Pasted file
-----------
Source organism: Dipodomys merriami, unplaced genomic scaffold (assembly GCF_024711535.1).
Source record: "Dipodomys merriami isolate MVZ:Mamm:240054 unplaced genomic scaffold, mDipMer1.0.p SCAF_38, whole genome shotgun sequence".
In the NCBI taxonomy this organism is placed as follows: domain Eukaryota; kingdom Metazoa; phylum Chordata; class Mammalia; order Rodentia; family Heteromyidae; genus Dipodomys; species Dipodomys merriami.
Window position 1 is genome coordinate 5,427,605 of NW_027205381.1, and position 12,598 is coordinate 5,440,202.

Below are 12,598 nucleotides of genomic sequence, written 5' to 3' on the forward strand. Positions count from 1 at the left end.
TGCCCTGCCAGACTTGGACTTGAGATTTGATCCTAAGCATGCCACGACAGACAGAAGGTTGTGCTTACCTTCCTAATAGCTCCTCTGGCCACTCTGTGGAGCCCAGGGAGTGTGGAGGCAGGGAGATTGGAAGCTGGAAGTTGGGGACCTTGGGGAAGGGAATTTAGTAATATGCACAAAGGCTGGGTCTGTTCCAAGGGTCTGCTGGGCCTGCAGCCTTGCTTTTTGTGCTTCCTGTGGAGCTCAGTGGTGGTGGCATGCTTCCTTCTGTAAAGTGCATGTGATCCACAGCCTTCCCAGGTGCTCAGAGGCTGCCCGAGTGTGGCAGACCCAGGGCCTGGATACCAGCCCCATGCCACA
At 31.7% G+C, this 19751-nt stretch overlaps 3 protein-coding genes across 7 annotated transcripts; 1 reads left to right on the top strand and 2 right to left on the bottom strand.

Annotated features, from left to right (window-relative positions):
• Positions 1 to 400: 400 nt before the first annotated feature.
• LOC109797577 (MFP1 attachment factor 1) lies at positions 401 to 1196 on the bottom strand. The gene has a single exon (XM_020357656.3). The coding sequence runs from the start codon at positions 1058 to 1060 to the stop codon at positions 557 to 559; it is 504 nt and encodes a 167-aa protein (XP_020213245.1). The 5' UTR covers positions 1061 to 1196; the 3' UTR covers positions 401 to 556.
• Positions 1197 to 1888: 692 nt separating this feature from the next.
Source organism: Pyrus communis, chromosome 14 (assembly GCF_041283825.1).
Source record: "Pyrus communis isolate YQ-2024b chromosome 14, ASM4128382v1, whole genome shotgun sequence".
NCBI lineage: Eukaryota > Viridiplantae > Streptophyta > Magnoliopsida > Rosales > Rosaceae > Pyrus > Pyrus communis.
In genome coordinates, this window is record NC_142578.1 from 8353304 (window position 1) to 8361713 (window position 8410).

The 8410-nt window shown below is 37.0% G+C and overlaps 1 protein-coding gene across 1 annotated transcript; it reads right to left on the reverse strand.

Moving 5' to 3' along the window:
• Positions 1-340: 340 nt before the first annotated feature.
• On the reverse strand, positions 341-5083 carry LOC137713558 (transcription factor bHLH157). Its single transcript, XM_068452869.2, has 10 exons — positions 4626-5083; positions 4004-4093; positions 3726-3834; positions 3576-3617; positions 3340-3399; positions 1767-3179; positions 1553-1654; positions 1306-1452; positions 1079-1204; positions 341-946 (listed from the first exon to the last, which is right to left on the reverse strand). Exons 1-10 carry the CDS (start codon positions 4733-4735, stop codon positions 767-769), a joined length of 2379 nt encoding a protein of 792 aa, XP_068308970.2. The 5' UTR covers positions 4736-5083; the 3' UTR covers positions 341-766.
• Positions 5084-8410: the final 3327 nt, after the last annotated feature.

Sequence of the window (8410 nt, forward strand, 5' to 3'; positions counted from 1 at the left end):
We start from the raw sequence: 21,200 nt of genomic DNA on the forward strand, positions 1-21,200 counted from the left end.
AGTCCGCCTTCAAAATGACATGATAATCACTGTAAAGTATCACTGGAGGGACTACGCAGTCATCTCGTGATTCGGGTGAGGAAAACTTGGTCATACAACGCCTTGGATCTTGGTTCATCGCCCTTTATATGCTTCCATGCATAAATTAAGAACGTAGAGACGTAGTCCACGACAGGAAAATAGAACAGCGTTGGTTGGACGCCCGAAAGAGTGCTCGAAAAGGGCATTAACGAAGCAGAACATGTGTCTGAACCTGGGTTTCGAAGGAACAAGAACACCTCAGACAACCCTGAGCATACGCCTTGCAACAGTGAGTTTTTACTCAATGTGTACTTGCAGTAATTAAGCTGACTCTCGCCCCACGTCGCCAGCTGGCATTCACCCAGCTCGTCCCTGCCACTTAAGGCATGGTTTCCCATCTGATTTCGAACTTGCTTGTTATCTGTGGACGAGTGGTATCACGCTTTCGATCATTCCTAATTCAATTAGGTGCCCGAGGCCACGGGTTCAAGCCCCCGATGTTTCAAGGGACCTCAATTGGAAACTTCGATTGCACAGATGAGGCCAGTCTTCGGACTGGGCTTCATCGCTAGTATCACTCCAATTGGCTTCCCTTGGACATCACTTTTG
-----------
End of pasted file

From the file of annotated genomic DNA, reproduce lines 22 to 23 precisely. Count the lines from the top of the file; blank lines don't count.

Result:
We start from the raw sequence: 21,200 nt of genomic DNA on the forward strand, positions 1-21,200 counted from the left end.
AGTCCGCCTTCAAAATGACATGATAATCACTGTAAAGTATCACTGGAGGGACTACGCAGTCATCTCGTGATTCGGGTGAGGAAAACTTGGTCATACAACGCCTTGGATCTTGGTTCATCGCCCTTTATATGCTTCCATGCATAAATTAAGAACGTAGAGACGTAGTCCACGACAGGAAAATAGAACAGCGTTGGTTGGACGCCCGAAAGAGTGCTCGAAAAGGGCATTAACGAAGCAGAACATGTGTCTGAACCTGGGTTTCGAAGGAACAAGAACACCTCAGACAACCCTGAGCATACGCCTTGCAACAGTGAGTTTTTACTCAATGTGTACTTGCAGTAATTAAGCTGACTCTCGCCCCACGTCGCCAGCTGGCATTCACCCAGCTCGTCCCTGCCACTTAAGGCATGGTTTCCCATCTGATTTCGAACTTGCTTGTTATCTGTGGACGAGTGGTATCACGCTTTCGATCATTCCTAATTCAATTAGGTGCCCGAGGCCACGGGTTCAAGCCCCCGATGTTTCAAGGGACCTCAATTGGAAACTTCGATTGCACAGATGAGGCCAGTCTTCGGACTGGGCTTCATCGCTAGTATCACTCCAATTGGCTTCCCTTGGACATCACTTTTG